average year of 365 218/900 days = 365.24222 days, which is certainly
more accurate than the official Gregorian number of 365.2425 days.

However, this rule is *not* official in Greece.

[I have received an e-mail indicating that this system is official in
Russia today. I'm investigating that. Information is very welcome.]


2.2.4. When did country X change from the Julian to the Gregorian calendar?
---------------------------------------------------------------------------

The papal bull of February 1582 decreed that 10 days should be dropped
from October 1582 so that 15 October should follow immediately after
4 October, and from then on the reformed calendar should be used.

This was observed in Italy, Poland, Portugal, and Spain. Other Catholic
countries followed shortly after, but Protestant countries were
reluctant to change, and the Greek orthodox countries didn't change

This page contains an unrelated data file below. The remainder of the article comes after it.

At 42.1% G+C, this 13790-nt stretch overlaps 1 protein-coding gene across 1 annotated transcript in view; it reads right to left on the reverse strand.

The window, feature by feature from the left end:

until the start of this century.



Changes in the 1500s required 10 days to be dropped.
Changes in the 1600s required 10 days to be dropped.
Changes in the 1700s required 11 days to be dropped.
Changes in the 1800s required 12 days to be dropped.
Changes in the 1900s required 13 days to be dropped.

(Exercise for the reader: Why is the error in the 1600s the same as
in the 1500s.)

The following list contains the dates for changes in a number of
countries.

Albania:        December 1912

Austria: Different regions on different dates
                 5 Oct 1583 was followed by 16 Oct 1583
                14 Dec 1583 was followed by 25 Dec 1583

Belgium: Different authorities say
                14 Dec 1582 was followed by 25 Dec 1582
                21 Dec 1582 was followed by 1 Jan 1583

Bulgaria: Different authorities say
                Sometime in 1912